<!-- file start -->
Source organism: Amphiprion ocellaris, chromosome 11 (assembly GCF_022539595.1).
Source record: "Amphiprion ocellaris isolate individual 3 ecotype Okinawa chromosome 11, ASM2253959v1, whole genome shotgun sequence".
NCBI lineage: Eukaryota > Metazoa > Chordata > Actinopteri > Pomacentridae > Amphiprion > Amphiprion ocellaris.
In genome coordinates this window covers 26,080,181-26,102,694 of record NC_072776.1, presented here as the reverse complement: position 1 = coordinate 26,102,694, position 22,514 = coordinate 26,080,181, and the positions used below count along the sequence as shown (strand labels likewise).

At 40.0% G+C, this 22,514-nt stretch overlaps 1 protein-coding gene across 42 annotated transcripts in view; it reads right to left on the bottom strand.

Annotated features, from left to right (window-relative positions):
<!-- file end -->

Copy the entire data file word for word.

Source organism: Amphiprion ocellaris, chromosome 11 (assembly GCF_022539595.1).
Source record: "Amphiprion ocellaris isolate individual 3 ecotype Okinawa chromosome 11, ASM2253959v1, whole genome shotgun sequence".
NCBI lineage: Eukaryota > Metazoa > Chordata > Actinopteri > Pomacentridae > Amphiprion > Amphiprion ocellaris.
In genome coordinates this window covers 26,080,181-26,102,694 of record NC_072776.1, presented here as the reverse complement: position 1 = coordinate 26,102,694, position 22,514 = coordinate 26,080,181, and the positions used below count along the sequence as shown (strand labels likewise).

At 40.0% G+C, this 22,514-nt stretch overlaps 1 protein-coding gene across 42 annotated transcripts in view; it reads right to left on the bottom strand.

Annotated features, from left to right (window-relative positions):